The brighter component, Theta Coronae Borealis A, is a blue-white star that spins rapidly—at a rate of around 393 km per second. A Be star, it is surrounded by a debris disk. Flanking Alpha to the east is Gamma Coronae Borealis, yet another binary star system, whose components orbit each other every 92.94 years and are as far apart from each other as the Sun and Neptune. The brighter component has been classed as a Delta Scuti variable star, though this view is not universal; the components are main sequence stars of spectral types B9V and A3V. Located 170±2 light-years away, 4.06-magnitude Delta Coronae Borealis is a yellow giant star of spectral type G3.5III, around 2.4 M☉ and has swollen to 7.4 R☉. It has a surface temperature of 5180 K. For most of its existence, Delta Coronae Borealis was a blue-white main-sequence star of spectral type B before it ran out of hydrogen fuel in its core, its luminosity and spectrum suggest it has just crossed the Hertzsprung gap, having finished burning core hydrogen and just begun burning hydrogen in a shell that surrounds the core.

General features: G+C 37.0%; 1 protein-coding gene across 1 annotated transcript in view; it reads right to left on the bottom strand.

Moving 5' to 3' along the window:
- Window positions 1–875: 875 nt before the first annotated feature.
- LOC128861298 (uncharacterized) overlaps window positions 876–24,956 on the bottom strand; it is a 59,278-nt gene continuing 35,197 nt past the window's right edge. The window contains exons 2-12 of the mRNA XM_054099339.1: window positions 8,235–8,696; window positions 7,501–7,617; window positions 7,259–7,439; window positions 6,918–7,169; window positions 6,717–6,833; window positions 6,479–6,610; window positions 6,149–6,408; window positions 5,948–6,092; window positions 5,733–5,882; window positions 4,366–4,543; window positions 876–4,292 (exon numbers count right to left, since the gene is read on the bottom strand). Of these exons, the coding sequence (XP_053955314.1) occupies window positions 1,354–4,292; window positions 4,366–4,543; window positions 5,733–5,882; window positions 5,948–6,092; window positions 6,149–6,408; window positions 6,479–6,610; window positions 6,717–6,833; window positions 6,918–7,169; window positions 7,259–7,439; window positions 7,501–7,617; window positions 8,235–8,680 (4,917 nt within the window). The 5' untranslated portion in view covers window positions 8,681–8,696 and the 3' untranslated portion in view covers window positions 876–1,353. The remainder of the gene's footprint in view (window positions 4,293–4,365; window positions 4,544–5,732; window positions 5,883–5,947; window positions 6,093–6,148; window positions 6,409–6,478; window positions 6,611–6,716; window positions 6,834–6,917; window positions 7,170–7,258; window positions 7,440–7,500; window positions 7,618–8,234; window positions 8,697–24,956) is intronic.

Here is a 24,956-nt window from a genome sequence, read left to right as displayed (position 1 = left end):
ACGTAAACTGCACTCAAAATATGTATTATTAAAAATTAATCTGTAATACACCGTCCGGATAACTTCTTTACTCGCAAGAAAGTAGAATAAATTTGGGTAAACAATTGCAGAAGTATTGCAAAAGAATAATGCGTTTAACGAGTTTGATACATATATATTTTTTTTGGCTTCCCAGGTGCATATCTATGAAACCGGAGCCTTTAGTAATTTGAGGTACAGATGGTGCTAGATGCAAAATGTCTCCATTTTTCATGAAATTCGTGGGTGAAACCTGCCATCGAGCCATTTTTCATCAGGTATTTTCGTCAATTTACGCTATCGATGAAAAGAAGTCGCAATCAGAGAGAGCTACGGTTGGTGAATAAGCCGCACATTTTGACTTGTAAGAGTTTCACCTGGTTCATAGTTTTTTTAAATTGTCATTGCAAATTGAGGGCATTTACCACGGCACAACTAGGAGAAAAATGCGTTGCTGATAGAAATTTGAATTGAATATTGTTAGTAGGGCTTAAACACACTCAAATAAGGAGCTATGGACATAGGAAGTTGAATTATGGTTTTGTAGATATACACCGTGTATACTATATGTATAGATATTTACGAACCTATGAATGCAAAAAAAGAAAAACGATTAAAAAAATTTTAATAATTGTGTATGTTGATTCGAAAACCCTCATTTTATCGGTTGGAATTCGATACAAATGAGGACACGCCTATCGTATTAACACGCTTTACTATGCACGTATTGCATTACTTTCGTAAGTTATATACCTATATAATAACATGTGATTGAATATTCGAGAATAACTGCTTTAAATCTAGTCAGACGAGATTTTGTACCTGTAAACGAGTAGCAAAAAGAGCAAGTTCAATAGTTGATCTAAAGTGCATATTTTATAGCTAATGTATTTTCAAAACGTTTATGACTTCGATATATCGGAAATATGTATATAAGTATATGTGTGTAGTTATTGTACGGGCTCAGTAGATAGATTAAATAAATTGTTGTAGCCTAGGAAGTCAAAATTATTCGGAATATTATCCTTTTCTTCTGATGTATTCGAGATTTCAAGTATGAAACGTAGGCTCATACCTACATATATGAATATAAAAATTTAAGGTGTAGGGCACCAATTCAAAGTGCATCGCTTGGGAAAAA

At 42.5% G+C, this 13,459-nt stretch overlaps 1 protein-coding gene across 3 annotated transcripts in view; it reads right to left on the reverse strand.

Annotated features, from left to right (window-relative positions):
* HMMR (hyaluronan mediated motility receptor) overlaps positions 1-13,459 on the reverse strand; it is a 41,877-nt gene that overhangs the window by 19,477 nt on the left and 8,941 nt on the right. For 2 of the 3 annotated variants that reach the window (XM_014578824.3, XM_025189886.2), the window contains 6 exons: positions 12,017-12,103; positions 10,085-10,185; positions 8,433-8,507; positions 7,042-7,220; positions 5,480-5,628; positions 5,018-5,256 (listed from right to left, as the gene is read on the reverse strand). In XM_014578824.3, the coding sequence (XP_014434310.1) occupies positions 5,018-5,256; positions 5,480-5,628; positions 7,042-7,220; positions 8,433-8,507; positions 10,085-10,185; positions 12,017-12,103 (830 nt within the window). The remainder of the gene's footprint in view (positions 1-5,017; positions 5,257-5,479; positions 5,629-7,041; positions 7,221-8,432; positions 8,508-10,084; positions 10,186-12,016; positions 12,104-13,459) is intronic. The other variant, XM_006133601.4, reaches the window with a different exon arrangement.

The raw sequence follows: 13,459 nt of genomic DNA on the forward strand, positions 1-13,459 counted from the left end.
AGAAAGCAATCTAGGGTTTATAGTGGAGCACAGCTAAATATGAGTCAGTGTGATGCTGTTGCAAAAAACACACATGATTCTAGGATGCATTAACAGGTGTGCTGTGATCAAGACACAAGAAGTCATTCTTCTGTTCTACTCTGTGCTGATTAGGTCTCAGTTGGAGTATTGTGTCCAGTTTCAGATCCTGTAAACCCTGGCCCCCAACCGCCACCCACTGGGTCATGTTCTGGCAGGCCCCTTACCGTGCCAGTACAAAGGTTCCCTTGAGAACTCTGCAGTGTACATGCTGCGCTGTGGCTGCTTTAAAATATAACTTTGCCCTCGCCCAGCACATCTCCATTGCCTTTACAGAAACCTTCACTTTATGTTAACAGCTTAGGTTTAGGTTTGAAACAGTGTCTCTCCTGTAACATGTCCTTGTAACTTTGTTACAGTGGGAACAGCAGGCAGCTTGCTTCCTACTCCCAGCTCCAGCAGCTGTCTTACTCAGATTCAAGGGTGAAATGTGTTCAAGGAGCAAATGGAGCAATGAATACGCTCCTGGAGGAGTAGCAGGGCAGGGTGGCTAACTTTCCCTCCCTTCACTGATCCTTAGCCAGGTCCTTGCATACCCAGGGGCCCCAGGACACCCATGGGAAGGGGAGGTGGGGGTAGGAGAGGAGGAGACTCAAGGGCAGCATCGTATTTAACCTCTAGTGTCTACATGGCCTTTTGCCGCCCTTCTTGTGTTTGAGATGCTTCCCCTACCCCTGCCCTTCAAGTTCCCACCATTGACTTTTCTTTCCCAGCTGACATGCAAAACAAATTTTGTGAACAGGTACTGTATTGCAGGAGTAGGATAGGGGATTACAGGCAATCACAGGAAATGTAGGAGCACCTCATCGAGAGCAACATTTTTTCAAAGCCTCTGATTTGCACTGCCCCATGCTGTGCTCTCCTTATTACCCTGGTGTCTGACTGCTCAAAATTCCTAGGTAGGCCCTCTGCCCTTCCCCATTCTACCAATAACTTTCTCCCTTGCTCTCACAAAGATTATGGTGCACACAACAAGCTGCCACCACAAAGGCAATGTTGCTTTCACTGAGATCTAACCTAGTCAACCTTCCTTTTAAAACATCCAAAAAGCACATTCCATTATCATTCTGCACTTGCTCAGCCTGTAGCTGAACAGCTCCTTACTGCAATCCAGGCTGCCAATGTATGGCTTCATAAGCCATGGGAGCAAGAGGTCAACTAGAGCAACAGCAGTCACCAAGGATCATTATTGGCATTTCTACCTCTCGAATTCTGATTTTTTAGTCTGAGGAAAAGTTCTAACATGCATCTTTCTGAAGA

Zeta Coronae Borealis is a double star with two blue-white components

That's All, Brother

That's All, Brother is a Douglas C-47 Skytrain aircraft that led the formation of 800 others from which 13,000 U. S. paratroopers jumped on D-Day, June 6, 1944, the beginning of the liberation of France in the last two years of World War II. After the war it was returned to the United States and sold to civilian owners falling victim to neglect until it was found in an Oshkosh, boneyard in 2015, facing imminent disassembly to be converted into a modern turbine aircraft, it is part of the Commemorative Air Force. The C-47's name, painted on its nose, was chosen by Air Force Lt. Col. John M. Donalson, commander of the 87th Fighter-Bomber Squadron, who flew the plane during the operation, as a "message to Adolf Hitler" that Nazi Germany's days were numbered, it was flown again in 2018, has been exhibited at air shows. After further refitting it has been flown across the Atlantic with other historic aircraft that took part in the invasion, to commemorate its 75th anniversary; when the war began, John Donalson, who flew with the Alabama-based 106th Observation Squadron, assigned to the Pacific theater during the war, was transferred to Europe.